Control room technology innovation; Practical approaches to corrosion protection; Pipeline regulator revises quality programs
The cloud, mobility, and remote operations; SCADA and contextual mobility; Custom UPS empowering a secure pipeline
Infrastructure for natural gas expansion; Artificial lift methods; Disruptive technology and fugitive gas emissions
Power system design for high-performance buildings; mitigating arc flash hazards
VFDs improving motion control applications; Powering automation and IIoT wirelessly; Connecting the dots
Natural gas engines; New applications for fuel cells; Large engines become more efficient; Extending boiler life

Annual Salary Survey

Before the calendar turned, 2016 already had the makings of a pivotal year for manufacturing, and for the world.

There were the big events for the year, including the United States as Partner Country at Hannover Messe in April and the 2016 International Manufacturing Technology Show in Chicago in September. There's also the matter of the U.S. presidential elections in November, which promise to shape policy in manufacturing for years to come.

But the year started with global economic turmoil, as a slowdown in Chinese manufacturing triggered a worldwide stock hiccup that sent values plummeting. The continued plunge in world oil prices has resulted in a slowdown in exploration and, by extension, the manufacture of exploration equipment.

Read more: 2015 Salary Survey

Maintenance and reliability tips and best practices from the maintenance and reliability coaches at Allied Reliability Group.
The One Voice for Manufacturing blog reports on federal public policy issues impacting the manufacturing sector. One Voice is a joint effort by the National Tooling and Machining...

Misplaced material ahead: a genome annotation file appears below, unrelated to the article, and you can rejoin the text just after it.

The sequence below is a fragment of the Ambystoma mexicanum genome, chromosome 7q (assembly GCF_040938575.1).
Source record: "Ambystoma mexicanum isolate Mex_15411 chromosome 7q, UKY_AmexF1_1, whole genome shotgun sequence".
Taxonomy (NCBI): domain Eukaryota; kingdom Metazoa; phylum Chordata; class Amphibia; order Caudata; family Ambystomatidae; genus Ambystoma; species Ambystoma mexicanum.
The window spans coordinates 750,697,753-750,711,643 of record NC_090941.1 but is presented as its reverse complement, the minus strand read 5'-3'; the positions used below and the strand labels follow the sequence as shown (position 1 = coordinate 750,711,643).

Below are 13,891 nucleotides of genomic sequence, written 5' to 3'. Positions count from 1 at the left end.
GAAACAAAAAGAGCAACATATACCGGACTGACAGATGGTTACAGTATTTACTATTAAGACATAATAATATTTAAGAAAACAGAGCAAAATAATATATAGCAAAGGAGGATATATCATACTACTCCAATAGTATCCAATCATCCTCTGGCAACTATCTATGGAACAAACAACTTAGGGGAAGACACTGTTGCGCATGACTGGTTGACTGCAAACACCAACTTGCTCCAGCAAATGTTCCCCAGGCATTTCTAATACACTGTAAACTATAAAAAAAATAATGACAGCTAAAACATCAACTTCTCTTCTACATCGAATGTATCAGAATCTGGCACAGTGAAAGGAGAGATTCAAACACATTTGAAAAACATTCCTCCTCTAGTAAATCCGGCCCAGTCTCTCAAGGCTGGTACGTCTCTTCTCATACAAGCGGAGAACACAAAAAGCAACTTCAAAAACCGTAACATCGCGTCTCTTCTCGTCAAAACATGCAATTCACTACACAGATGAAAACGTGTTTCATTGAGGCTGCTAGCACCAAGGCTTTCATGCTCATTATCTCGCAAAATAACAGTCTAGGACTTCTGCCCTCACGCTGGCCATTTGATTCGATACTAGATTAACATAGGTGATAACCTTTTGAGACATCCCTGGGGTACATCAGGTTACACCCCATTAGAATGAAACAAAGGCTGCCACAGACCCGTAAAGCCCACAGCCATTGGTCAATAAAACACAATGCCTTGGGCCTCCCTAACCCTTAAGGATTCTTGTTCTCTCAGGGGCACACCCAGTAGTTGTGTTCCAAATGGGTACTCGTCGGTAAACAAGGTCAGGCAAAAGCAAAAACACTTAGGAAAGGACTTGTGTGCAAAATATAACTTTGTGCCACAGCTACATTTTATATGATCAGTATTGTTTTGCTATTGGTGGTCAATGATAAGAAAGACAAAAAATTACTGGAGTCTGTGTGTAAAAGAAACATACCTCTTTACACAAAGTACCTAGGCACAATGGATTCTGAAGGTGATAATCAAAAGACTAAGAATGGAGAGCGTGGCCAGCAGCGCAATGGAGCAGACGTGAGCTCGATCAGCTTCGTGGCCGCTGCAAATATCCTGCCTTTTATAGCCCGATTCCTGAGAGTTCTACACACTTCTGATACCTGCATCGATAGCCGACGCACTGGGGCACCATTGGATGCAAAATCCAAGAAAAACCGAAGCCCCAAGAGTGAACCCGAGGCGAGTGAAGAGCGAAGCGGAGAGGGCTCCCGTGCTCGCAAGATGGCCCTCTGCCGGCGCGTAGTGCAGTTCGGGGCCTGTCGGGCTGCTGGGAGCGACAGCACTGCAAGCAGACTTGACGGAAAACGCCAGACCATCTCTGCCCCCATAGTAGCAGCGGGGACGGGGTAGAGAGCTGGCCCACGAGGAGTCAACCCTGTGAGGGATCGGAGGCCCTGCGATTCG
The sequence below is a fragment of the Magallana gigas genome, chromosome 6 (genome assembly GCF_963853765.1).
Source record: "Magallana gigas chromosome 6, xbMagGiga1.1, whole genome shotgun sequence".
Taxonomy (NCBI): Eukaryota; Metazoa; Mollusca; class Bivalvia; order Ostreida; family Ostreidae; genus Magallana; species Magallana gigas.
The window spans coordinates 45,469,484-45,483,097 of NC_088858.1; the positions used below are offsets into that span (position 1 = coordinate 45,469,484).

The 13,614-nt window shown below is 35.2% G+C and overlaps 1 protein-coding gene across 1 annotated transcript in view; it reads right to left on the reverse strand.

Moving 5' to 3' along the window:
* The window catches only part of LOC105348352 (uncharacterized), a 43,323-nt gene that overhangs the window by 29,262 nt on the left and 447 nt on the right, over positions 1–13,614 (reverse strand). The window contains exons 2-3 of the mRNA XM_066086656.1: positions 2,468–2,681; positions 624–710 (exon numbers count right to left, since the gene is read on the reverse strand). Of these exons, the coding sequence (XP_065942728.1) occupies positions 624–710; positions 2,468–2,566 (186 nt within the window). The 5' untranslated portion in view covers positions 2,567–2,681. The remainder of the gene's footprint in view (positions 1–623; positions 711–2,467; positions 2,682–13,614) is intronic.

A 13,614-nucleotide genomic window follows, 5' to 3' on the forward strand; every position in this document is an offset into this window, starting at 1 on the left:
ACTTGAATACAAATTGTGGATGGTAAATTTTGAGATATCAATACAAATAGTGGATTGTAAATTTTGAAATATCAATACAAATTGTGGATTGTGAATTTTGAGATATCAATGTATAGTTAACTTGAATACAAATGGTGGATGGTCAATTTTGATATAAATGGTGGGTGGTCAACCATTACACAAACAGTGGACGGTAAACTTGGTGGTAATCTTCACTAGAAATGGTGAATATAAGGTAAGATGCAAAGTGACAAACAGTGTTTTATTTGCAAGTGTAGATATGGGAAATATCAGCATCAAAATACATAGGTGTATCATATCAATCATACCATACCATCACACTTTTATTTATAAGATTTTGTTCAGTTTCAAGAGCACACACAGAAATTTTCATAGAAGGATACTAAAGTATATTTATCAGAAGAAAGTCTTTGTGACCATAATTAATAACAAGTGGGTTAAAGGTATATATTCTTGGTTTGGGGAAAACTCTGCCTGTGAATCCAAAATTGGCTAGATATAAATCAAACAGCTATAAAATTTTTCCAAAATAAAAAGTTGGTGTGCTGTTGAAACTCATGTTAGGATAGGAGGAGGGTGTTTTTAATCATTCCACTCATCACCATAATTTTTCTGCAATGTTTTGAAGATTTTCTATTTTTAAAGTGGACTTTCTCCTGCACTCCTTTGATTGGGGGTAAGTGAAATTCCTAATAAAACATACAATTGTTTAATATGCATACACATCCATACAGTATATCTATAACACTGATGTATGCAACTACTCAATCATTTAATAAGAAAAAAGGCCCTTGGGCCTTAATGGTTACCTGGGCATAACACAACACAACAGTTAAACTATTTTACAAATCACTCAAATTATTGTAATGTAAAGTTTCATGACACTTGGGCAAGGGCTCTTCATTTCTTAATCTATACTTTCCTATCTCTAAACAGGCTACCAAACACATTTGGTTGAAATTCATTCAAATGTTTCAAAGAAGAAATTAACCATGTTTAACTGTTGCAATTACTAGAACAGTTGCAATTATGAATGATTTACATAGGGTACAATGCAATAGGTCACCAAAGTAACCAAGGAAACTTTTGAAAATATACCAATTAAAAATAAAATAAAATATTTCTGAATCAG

The Society for Maintenance and Reliability Professionals an organization devoted...
Join this ongoing discussion of machine guarding topics, including solutions assessments, regulatory compliance, gap analysis...
IMS Research, recently acquired by IHS Inc., is a leading independent supplier of market research and consultancy to the global electronics industry.
Maintenance is not optional in manufacturing. It’s a profit center, driving productivity and uptime while reducing overall repair costs.
The Lachance on CMMS blog is about current maintenance topics. Blogger Paul Lachance is president and chief technology officer for Smartware Group.
The maintenance journey has been a long, slow trek for most manufacturers and has gone from preventive maintenance to predictive maintenance.
This digital report explains how plant engineers and subject matter experts (SME) need support for time series data and its many challenges.
This digital report will explore several aspects of how IIoT will transform manufacturing in the coming years.
Maintenance Manager; California Oils Corp.
Associate, Electrical Engineering; Wood Harbinger
Control Systems Engineer; Robert Bosch Corp.
This course focuses on climate analysis, appropriateness of cooling system selection, and combining cooling systems.
This course will help identify and reveal electrical hazards and identify the solutions to implementing and maintaining a safe work environment.
This course explains how maintaining power and communication systems through emergency power-generation systems is critical.
click me